level


level
Used in the context of general equities. Price measure of an indication. Bloomberg Financial Dictionary

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I. level lev‧el 1 [ˈlevl] noun
1. [countable] the measured amount of something that exists at a particular time or in a particular place:

• The longer poor performance continues, the more comfortable employees become with their lower level of productivity.

ˈprice ˌlevel [countable]
the average price of goods and services in a particular place at a particular time:

• Price levels in rural areas are among the highest in the country.

ˈsalary ˌlevel also ˈwage ˌlevel [countable]
the average amount of money that a particular group of people receive for their work:

• Average salary levels in the profession have risen significantly in the last ten years.

2. [countable] HUMAN RESOURCES all the people or jobs within an organization, industry etc that have similar importance and responsibility:

• Due to the importance of the issue, negotiations will have to be held at a more senior level.

• We need to recruit more employees at the management level.

ˈentry ˌlevel [countable, uncountable] HUMAN RESOURCES
the level at which someone who has little or no experience of working enters a company or organization at the start of their career:

• He was told that he would be paid $5 to $7 an hour at entry level.

  [m0] II. level level 2 verb levelled PTandPPX levelling PRESPARTX leveled PTandPPX leveling PTandPPX
level off/​out phrasal verb [intransitive]
to stop increasing or growing and become steady or continue at a fixed level:

• Lower mortgage rates should help the market to level out.

• Short-term interest rates will level off later this year.

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Ⅰ.
level UK US /ˈlevəl/ noun
[C] the amount of something that exists, especially when it is counted or measured: »

Unions are calling for pay increases above the current level of inflation.

»

We must reduce the risks to an acceptable level.

a high/low level of sth »

The city has high levels of unemployment.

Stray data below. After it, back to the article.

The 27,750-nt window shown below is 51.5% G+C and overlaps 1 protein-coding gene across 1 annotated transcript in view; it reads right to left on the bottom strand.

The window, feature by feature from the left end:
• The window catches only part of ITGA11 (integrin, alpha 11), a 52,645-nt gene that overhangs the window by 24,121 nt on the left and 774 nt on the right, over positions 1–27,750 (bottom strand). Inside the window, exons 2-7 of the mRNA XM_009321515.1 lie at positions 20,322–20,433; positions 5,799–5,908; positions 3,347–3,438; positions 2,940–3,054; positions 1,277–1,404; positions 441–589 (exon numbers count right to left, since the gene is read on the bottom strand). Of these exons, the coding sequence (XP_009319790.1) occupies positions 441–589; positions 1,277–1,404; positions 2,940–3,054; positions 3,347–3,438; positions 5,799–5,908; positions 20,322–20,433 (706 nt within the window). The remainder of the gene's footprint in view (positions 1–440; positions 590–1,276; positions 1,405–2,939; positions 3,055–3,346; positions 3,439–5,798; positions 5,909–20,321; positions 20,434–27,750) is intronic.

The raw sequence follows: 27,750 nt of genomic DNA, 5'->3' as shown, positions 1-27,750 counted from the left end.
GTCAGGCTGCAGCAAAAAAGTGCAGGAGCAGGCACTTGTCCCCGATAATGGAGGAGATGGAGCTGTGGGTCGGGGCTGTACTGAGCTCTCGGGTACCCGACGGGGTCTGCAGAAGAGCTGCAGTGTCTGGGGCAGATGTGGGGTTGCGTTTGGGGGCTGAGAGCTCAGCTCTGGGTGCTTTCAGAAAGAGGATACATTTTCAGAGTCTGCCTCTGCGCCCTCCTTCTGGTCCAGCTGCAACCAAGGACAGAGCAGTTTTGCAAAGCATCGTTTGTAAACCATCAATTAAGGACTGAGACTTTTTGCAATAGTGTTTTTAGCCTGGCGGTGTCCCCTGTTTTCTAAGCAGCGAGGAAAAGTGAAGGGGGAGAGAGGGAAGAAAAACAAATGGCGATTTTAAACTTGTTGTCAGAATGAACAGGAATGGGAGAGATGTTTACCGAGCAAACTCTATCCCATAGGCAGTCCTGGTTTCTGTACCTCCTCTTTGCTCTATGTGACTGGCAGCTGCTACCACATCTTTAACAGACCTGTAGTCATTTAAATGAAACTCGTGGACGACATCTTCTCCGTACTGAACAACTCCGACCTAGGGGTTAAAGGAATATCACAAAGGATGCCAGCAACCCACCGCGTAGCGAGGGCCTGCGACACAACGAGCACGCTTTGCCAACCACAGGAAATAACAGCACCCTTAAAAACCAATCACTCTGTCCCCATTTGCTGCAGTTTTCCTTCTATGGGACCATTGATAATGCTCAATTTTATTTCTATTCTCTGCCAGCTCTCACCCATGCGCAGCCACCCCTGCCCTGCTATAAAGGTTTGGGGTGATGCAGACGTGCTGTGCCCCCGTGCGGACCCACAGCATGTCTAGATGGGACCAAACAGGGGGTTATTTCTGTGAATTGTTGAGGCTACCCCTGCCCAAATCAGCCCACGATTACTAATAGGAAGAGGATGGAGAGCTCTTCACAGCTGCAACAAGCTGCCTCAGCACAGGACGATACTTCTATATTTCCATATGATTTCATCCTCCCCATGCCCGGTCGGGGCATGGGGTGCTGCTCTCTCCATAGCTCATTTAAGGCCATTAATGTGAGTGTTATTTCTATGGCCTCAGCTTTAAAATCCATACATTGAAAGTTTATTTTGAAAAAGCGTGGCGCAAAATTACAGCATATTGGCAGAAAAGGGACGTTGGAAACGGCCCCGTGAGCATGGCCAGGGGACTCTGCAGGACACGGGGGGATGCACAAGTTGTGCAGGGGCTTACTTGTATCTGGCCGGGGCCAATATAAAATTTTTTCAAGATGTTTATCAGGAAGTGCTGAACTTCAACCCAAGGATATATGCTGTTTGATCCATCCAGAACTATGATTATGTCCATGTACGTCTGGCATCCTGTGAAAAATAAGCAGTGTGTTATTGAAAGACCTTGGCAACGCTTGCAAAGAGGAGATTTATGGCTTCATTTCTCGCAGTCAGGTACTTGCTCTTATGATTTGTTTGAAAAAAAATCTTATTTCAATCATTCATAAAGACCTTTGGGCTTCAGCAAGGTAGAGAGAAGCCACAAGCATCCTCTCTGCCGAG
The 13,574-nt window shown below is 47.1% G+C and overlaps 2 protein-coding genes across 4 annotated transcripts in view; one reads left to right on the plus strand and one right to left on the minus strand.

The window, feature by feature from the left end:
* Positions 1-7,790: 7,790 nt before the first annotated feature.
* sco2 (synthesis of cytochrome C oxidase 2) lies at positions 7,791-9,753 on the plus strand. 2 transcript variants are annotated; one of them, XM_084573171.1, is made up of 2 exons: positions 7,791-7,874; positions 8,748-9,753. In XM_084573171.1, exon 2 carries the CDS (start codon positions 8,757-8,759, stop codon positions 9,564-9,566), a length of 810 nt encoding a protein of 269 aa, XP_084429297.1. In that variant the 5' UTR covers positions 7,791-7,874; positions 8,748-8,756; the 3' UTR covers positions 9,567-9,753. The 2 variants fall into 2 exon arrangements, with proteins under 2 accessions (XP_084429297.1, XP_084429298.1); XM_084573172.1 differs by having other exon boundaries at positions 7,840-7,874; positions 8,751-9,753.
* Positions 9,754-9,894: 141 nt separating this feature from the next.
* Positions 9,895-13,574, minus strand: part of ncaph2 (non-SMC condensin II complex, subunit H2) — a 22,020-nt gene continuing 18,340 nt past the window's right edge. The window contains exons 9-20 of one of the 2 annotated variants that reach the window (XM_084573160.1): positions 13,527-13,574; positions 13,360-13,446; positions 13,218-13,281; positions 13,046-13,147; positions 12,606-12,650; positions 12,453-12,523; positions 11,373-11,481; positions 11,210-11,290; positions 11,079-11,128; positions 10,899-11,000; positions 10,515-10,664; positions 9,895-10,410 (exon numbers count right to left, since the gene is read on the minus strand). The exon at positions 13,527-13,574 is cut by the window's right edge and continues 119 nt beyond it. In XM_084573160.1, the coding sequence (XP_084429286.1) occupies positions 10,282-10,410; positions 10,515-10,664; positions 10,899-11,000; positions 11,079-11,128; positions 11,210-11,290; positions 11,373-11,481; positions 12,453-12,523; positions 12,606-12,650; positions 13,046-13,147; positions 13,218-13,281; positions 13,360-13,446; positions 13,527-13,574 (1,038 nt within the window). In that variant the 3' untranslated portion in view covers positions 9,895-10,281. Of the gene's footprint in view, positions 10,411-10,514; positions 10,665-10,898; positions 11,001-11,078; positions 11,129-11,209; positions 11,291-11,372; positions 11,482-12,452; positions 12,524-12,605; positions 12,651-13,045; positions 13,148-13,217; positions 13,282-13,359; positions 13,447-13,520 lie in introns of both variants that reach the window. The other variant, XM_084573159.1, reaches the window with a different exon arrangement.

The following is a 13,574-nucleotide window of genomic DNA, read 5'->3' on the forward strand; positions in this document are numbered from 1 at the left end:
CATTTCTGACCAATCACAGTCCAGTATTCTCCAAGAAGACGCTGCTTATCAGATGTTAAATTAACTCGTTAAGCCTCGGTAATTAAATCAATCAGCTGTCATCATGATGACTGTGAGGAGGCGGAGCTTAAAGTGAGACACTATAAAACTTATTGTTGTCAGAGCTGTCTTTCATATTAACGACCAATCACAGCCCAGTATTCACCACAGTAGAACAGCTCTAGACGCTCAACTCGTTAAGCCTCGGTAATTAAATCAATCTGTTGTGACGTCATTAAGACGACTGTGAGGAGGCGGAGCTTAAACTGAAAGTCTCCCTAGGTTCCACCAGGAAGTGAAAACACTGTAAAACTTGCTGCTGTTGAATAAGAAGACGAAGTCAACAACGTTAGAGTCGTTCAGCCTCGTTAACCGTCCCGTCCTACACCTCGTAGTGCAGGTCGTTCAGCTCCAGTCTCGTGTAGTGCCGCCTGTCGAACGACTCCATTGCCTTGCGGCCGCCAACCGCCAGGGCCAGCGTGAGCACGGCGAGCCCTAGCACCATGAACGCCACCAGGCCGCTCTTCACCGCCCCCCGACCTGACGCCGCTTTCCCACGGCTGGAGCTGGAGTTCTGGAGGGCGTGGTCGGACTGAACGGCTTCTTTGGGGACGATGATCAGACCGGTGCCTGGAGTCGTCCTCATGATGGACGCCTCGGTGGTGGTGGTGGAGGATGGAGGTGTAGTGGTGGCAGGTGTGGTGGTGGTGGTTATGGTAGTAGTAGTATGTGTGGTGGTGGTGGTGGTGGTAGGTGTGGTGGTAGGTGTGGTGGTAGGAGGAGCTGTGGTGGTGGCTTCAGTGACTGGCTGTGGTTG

»

The FTSE 100 index rose to its highest level since July 2009.

increase/raise/reduce the level of sth »

This policy reduces the level of demand in the economy.

»

There are increased levels of consumer debt.

»

Staff currently receive the minimum level of pay allowable by law.

[C or U] a degree or standard of something: a high/low level of sth »

We provide a high level of customer support.

an advanced/basic/minimum level of sth »

Users expect a basic level of service.

achieve/reach a level »

We hope to achieve improved levels of performance.

[C or U] a position or rank within an organization or a system: at a high/low/senior level (within sth) »

Candidates must have significant experience at a senior level.

»

Training is available to staff at all levels within the organization.

»

Managers at every level are tasked with cutting costs.

»

These decisions are made at board level.

[C or U] one of the floors in a building: »

The rest rooms are situated at ground level.

at/on (a) global/local/national, etc. level — Cf. on national level
See also ENTRY-LEVEL(Cf. ↑entry-level), HIGH-LEVEL(Cf. ↑high-level), LOW-LEVEL(Cf. ↑low-level), PRICE LEVEL(Cf. ↑price level), TOP-LEVEL(Cf. ↑top-level), WAGE LEVEL(Cf. ↑wage level)
Ⅱ.
level UK US /ˈlevəl/ adjective
having the same value, amount, etc. as before, or as something else: »

Interest rates are expected to remain level for the next six months.

level with sth »

Overall, sales were level with those for the same period last year.


Financial and business terms. 2012.

Synonyms: